Celebratio Mathematica

Irving Kaplansky

Some biographical vignettes of Kap

by Hyman Bass

Math­em­aticians are con­ven­tion­ally meas­ured by the depth and cre­ativ­ity of their con­tri­bu­tions to re­search. On these grounds alone Ka­plansky is a tower­ing fig­ure. But an­oth­er, per­haps com­par­ably im­port­ant, way to con­trib­ute to the ad­vance­ment of math­em­at­ics lies in the build­ing of hu­man ca­pa­city, in the form­a­tion of pro­duct­ive young re­search­ers, through teach­ing, ment­or­ing, and writ­ten ex­pos­i­tion. In this re­gard, Ka­plansky, with an as­ton­ish­ing fifty-five doc­tor­al stu­dents (among whom I count my­self), and 627 math­em­at­ic­al des­cend­ants, has had a sin­gu­lar im­pact on our field.

Kap was born March 22, 1917, in Toronto, the young­est of four chil­dren, shortly after his par­ents had emig­rated to Canada from Po­land. His fath­er, hav­ing stud­ied to be a rabbi in Po­land, worked in Toronto as a tail­or. His moth­er, with little school­ing, was en­ter­pris­ing and built up a busi­ness, “Health Bread Baker­ies”, that sup­por­ted (and em­ployed) the whole fam­ily.

Kap showed an early and evolving tal­ent for mu­sic, as he him­self re­counts [e1]:

At age four, I was taken to a Yid­dish mu­sic­al, Die Goldene Kala (The Golden Bride). It was a rev­el­a­tion to me that there could be this kind of en­ter­tain­ment with mu­sic. When I came home I sat down and played the show’s hit song. So I was rushed off to pi­ano les­sons. After 11 years I real­ized there was no point in con­tinu­ing; I was not go­ing to be a pi­an­ist of any dis­tinc­tion…. I en­joy play­ing pi­ano to this day…. God in­ten­ded me to be the per­fect ac­com­pan­ist — or bet­ter, the per­fect re­hears­al pi­an­ist. I play loud, I play in tune, but I don’t play very well.

In­deed, Kap be­came a pop­u­lar ac­com­pan­ist and per­former through much of his ca­reer. At one point, to demon­strate the vir­tues of a struc­ture he dis­covered com­mon to his fa­vor­ite songs, he says, “I tried to show that you could [use it to] make a pass­able song out of such an un­prom­ising source of them­at­ic ma­ter­i­al as the first 14 di­gits of \( \pi \).” The res­ult­ing “Song about \( \pi \)” was later giv­en lyr­ics by En­id Rieser and is of­ten per­formed by Kap’s daugh­ter, Lucy, her­self a pop­u­lar folk sing­er-song­writer [e2]. Some more per­son­al fam­ily vign­ettes of Kap can be found be­low in Lucy’s re­min­is­cences of her fath­er.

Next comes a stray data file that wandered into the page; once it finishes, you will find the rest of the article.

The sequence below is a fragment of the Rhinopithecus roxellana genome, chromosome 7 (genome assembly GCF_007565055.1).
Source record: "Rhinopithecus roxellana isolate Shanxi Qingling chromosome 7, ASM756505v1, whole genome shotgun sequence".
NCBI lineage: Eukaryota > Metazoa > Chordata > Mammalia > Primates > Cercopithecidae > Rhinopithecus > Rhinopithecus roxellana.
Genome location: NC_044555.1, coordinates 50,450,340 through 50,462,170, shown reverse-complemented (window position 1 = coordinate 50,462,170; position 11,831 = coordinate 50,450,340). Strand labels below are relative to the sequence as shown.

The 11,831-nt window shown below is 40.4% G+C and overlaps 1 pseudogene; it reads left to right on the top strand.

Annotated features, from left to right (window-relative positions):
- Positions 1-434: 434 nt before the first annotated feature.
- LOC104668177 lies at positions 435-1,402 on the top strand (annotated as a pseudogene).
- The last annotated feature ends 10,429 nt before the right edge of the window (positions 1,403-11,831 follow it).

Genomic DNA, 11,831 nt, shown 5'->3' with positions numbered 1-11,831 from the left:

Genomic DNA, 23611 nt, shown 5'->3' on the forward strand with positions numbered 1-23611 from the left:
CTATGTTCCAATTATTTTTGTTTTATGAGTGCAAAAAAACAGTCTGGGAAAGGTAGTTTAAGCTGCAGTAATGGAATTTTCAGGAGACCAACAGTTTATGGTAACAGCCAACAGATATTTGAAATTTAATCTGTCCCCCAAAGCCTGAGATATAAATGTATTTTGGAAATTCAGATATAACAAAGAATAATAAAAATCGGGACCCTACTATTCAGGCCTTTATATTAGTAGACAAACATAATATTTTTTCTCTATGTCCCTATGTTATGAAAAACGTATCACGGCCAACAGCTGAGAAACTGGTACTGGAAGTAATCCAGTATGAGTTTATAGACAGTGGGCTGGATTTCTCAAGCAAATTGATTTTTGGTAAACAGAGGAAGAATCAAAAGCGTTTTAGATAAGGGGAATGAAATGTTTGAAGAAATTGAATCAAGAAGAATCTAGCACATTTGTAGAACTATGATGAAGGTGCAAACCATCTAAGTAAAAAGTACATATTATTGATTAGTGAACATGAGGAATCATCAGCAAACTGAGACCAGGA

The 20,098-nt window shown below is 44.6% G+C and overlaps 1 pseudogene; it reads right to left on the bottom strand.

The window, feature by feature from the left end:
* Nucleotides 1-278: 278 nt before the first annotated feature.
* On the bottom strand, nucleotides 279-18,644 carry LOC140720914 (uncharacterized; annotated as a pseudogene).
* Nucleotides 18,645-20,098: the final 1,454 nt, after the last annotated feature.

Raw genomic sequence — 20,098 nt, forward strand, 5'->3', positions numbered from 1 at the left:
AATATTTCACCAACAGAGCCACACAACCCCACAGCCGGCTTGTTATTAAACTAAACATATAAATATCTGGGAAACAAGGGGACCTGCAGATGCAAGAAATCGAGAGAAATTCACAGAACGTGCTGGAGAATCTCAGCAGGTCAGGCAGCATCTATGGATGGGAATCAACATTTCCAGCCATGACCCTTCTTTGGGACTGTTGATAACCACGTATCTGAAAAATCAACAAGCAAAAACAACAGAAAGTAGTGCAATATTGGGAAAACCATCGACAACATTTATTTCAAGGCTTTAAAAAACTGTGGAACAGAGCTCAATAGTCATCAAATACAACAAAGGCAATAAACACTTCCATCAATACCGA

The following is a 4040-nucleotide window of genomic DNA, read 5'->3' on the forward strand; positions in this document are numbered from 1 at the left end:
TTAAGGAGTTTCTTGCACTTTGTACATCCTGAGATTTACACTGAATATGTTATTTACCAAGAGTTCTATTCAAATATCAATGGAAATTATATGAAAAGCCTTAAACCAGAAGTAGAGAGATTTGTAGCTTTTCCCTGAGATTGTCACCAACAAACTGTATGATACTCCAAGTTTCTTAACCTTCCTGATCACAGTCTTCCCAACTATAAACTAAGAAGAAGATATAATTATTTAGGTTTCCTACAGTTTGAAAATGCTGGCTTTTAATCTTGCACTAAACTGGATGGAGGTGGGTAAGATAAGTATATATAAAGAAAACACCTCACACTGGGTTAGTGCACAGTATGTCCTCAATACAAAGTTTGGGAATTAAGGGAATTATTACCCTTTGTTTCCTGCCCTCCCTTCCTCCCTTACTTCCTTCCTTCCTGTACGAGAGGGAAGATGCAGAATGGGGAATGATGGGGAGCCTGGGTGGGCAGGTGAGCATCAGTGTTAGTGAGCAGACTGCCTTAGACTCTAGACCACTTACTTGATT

As a seni­or at the Uni­versity of Toronto in 1938, Kap won the very first Put­nam Com­pet­i­tion, as did the Toronto team. This won him a fel­low­ship to Har­vard, where he earned his Ph.D. in 1941, un­der the dir­ec­tion of Saun­ders Mac Lane. He stayed on as a Ben­jamin Peirce In­struct­or till 1944, when Mac Lane brought him to the Ap­plied Math­em­at­ics Group at Columbia Uni­versity in 1944–45, which was do­ing work to sup­port the war ef­fort. Kap re­counts, “So that year was spent largely on or­din­ary dif­fer­en­tial equa­tions. I had a taste of real life and found that math­em­at­ics could ac­tu­ally be used for something.”

From there Kap moved to the Uni­versity of Chica­go in the fall of 1945, where he re­mained till his re­tire­ment in 1984, hav­ing chaired the de­part­ment dur­ing 1962–67. A year after Kap’s ar­rival, Mar­shall Stone came to Chica­go to dir­ect and build up the math­em­at­ics de­part­ment, ush­er­ing in what some have called “the Stone Age”. Stone made four gi­gant­ic ap­point­ments — Saun­ders Mac Lane, Ant­oni Zyg­mund, An­dré Weil, and Shi­ing-Shen Chern — fol­lowed by waves of tal­en­ted young fac­ulty and gradu­ate stu­dents. Among the young­er col­leagues who greatly in­flu­enced Kap were Irving Segal, Paul Hal­mos, and Ed Span­i­er. Kap’s life style, out­side his fam­ily and mu­sic, was rig­or­ous and aus­tere. He sched­uled classes and meet­ings at (de­fi­antly) early hours of the morn­ing. Daily swim­ming was a lifelong prac­tice; he loved the Lake Michigan shoreline. Lunch was lean in time as well as sub­stance. With stu­dents he was gen­er­ous and in­dul­gent in math­em­at­ic­al con­ver­sa­tion, but en­ter­tained little else.